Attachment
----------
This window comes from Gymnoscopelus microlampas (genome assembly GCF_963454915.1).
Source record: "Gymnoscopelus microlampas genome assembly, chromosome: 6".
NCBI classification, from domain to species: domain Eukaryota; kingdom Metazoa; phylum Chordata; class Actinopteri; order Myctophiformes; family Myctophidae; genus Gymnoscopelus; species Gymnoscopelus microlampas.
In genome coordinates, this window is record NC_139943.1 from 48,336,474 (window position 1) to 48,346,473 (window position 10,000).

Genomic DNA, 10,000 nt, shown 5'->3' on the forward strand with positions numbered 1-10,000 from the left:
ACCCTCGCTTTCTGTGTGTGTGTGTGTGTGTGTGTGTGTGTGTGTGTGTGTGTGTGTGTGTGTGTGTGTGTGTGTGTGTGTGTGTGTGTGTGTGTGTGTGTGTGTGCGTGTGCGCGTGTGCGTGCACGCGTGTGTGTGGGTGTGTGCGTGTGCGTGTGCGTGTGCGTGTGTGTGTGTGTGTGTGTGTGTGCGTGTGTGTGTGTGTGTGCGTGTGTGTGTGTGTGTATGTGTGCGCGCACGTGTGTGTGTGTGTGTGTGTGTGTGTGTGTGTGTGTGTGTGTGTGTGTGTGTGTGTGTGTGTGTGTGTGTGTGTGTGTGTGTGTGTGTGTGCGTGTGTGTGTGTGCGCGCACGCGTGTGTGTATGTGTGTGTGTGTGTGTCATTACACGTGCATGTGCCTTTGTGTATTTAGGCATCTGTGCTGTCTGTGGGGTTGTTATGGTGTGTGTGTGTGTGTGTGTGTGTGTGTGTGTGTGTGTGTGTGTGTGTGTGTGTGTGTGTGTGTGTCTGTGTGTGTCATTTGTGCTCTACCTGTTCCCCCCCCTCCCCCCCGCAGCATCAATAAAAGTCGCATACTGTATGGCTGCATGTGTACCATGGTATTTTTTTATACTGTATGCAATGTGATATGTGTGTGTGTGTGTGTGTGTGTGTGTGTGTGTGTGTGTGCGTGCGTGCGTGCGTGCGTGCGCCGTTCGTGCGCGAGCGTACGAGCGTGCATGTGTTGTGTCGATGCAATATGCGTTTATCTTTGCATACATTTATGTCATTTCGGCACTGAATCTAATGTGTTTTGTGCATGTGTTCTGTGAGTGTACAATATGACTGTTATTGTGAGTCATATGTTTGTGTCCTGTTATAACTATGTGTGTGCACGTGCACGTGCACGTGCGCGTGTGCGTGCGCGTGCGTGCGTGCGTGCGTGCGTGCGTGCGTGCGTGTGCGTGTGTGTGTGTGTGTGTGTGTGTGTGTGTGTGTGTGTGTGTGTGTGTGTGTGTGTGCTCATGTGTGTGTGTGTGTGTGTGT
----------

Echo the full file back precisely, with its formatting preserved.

This window comes from Gymnoscopelus microlampas (genome assembly GCF_963454915.1).
Source record: "Gymnoscopelus microlampas genome assembly, chromosome: 6".
NCBI classification, from domain to species: domain Eukaryota; kingdom Metazoa; phylum Chordata; class Actinopteri; order Myctophiformes; family Myctophidae; genus Gymnoscopelus; species Gymnoscopelus microlampas.
In genome coordinates, this window is record NC_139943.1 from 48,336,474 (window position 1) to 48,346,473 (window position 10,000).

Genomic DNA, 10,000 nt, shown 5'->3' on the forward strand with positions numbered 1-10,000 from the left:
ACCCTCGCTTTCTGTGTGTGTGTGTGTGTGTGTGTGTGTGTGTGTGTGTGTGTGTGTGTGTGTGTGTGTGTGTGTGTGTGTGTGTGTGTGTGTGTGTGTGTGTGTGCGTGTGCGCGTGTGCGTGCACGCGTGTGTGTGGGTGTGTGCGTGTGCGTGTGCGTGTGCGTGTGTGTGTGTGTGTGTGTGTGTGCGTGTGTGTGTGTGTGTGCGTGTGTGTGTGTGTGTATGTGTGCGCGCACGTGTGTGTGTGTGTGTGTGTGTGTGTGTGTGTGTGTGTGTGTGTGTGTGTGTGTGTGTGTGTGTGTGTGTGTGTGTGTGTGTGTGTGTGTGCGTGTGTGTGTGTGCGCGCACGCGTGTGTGTATGTGTGTGTGTGTGTGTCATTACACGTGCATGTGCCTTTGTGTATTTAGGCATCTGTGCTGTCTGTGGGGTTGTTATGGTGTGTGTGTGTGTGTGTGTGTGTGTGTGTGTGTGTGTGTGTGTGTGTGTGTGTGTGTGTGTGTGTCTGTGTGTGTCATTTGTGCTCTACCTGTTCCCCCCCCTCCCCCCCGCAGCATCAATAAAAGTCGCATACTGTATGGCTGCATGTGTACCATGGTATTTTTTTATACTGTATGCAATGTGATATGTGTGTGTGTGTGTGTGTGTGTGTGTGTGTGTGTGTGTGCGTGCGTGCGTGCGTGCGTGCGCCGTTCGTGCGCGAGCGTACGAGCGTGCATGTGTTGTGTCGATGCAATATGCGTTTATCTTTGCATACATTTATGTCATTTCGGCACTGAATCTAATGTGTTTTGTGCATGTGTTCTGTGAGTGTACAATATGACTGTTATTGTGAGTCATATGTTTGTGTCCTGTTATAACTATGTGTGTGCACGTGCACGTGCACGTGCGCGTGTGCGTGCGCGTGCGTGCGTGCGTGCGTGCGTGCGTGCGTGCGTGTGCGTGTGTGTGTGTGTGTGTGTGTGTGTGTGTGTGTGTGTGTGTGTGTGTGTGTGTGTGCTCATGTGTGTGTGTGTGTGTGTGT